Access Control - Single Sign On

Access to your website is one thing. Controlling who has access to what can be much more complex. I will use this section to create a library that will leverage directory services to control this. The concept is somewhat simple. You can use a multi-value attribute to create a delimited set of roles.
As the user accesses your application or website the initial call loads their applicable roles.
Depending on how open your site needs to be, you can stop them at the front door if they have no roles. If it is a mix of open and closed doors, you can only allow them access to specific locations or sections of a page based on their role value. It is similar to ACLs on a resource.i.e. readonly, readwrite, etc.
This method has worked across multiple domains consisting of hundreds of thousands of users with hundreds of applications, so I know it does work and I use it for all of my enterprise applications. We cross leverage it with single sign on, but if used directly you can take single sign on piece out of the picture.
The only drawback is that all applications must support use of the library, or create a webservice that they can validate against. I may head that direction anyway, since it would then allow a wider range of application support.

*This section will grow until the document is completed, step by step.
It actually only has a few moving parts.

Nutshell:
1. Library/Service:
Application library to initiate bind and pull back encrypted roles.
This will require a service account in all of the domains you are accessing.
It will contain two methods. First is called "LoadUserSettings(userObject)" and you will pass the user credentials pulled from the application connection.
The second is called "IsAllowed(int role#)" and it will call on the settings pulled from LoadUserSettings.
We will keep web service on the back burner where the applications can make a soap or rest call to retrieve the user information.
json should do the trick, though I did not build it initially with json in mind. This could be open ended where any application can retrieve
assigned roles or locked where applicaiton requires key token to access user roles. Locked would require a seperate key token control interface.

2. Role enumeration:
Roles will be based on a two part enumeration. Friendly name which will be used when handling roles and a numeric value which will be passed to the application library or via web service. Similar to 1=readonly, 2=readwrite. Each application can have it's own list of role pairs. MultiValue attributes will hold the list of application vs role values for the application and is stored on the user object. The library will load the roles at startup using the library and them using them as needed via session tokens. Each application will have its own set of roles. Storage on the user object would only be the numeric form to be passed, reducing the amount of data stored on the object. I have done this with multiple delimiters based on application requirements but that can get overly complex. If you can get application teams to conform to a specific set of role rulesets then it is much less complex. Consistency is your friend.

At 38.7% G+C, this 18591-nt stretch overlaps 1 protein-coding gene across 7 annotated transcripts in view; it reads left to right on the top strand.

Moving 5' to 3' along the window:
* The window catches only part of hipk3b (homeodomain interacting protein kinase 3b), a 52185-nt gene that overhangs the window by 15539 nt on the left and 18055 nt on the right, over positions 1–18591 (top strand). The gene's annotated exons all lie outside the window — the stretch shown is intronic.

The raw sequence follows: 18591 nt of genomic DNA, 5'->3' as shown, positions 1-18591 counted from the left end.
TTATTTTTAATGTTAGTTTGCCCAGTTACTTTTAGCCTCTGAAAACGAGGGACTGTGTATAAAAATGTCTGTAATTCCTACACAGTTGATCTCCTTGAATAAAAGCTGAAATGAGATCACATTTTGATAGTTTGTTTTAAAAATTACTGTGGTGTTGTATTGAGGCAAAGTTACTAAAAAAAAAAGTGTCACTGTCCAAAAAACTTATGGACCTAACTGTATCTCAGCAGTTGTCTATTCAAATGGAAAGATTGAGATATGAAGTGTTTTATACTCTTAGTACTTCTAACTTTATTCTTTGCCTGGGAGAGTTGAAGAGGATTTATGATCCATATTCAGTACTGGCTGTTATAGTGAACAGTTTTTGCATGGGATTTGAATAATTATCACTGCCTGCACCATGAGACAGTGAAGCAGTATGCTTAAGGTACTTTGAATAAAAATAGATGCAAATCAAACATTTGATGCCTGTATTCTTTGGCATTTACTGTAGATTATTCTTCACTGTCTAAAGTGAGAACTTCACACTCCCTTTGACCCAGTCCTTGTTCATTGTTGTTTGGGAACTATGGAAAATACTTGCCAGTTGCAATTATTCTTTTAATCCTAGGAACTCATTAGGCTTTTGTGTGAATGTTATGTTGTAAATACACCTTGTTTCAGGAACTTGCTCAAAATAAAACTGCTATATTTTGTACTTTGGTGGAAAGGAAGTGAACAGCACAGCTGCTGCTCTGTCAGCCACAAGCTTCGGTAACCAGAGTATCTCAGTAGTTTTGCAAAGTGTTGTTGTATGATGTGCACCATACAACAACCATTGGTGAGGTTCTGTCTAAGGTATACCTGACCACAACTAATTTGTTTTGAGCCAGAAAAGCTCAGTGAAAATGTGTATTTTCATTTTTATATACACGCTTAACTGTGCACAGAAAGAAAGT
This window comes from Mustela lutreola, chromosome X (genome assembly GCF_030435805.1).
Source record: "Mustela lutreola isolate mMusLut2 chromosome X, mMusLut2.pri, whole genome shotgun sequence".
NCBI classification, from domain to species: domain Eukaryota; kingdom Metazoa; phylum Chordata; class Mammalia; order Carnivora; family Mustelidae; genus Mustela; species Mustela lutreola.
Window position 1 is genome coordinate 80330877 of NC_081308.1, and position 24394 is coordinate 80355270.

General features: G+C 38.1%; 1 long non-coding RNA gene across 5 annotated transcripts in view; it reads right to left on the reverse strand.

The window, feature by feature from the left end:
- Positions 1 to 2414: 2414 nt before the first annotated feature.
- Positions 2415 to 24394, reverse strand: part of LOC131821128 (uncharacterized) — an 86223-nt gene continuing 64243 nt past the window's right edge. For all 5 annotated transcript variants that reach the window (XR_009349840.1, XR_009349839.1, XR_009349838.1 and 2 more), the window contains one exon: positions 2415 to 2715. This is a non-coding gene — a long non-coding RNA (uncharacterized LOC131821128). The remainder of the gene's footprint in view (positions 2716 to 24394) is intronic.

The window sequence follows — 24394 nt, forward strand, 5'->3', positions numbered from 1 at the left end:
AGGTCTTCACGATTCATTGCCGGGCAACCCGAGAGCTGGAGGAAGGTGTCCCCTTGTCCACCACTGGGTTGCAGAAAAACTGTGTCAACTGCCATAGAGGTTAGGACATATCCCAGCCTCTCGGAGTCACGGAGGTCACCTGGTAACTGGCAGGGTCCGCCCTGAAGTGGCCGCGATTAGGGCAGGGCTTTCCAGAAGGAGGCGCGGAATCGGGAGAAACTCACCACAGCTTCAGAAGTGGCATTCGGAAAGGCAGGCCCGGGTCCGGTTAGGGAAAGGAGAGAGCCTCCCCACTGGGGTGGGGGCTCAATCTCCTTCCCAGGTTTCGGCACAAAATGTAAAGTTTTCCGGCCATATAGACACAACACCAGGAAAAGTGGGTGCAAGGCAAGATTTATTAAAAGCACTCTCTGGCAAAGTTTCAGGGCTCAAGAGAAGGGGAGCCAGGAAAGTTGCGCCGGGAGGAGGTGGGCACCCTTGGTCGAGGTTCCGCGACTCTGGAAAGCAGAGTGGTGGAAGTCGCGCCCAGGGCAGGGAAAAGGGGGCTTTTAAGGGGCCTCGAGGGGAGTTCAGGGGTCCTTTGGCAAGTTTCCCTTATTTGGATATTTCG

3. Role management web interface application.
The roles and applications will require management. This will require either a management application or website.
It will also leverage the library to control access to itself. This provides a one stop shopping for access control since it uses itself to manage itself.
It will provide a means to create new roles for each application as requested by the application development team.
Roles will also need to be applied to user objects so this will be the second step of the management interface.
I have also created it where application teams can manager their own roles as well as test role functionality pre-production rollout.
That will be of course based on your security model.

Concept:
User enters application.
Application initiates user load via svc ldap bind or web service api call, loading user role tokens. You could also pass user credentials to initiate the bind request to pass authentication as an added security step. This can get a bit more complex in multi-domain environments since it would require the user to know their account domain and authentication hops may come into play. Service accounts can allow you to bypass trust boundries.
Encrypted roles are decrypted, parsed and stored in application session, or if additioal security is required can be left encrypted and decrypted in transit.
Page elements are made visible based on role visible="isAllowed(role or token)" or as needed on callbacks.
This also allows you to use the roles as your session token to prevent man in the middle attacks. If called each time, token loss (attack) will mean an expired session. You could also add token timers by including initiated timestamps within the token itself.

I will add child pages as each piece is created and reviewed.

To be continued.

37.8269817,-122.4251495,06-17-2019 09:31:18 AM,!Stopped for gas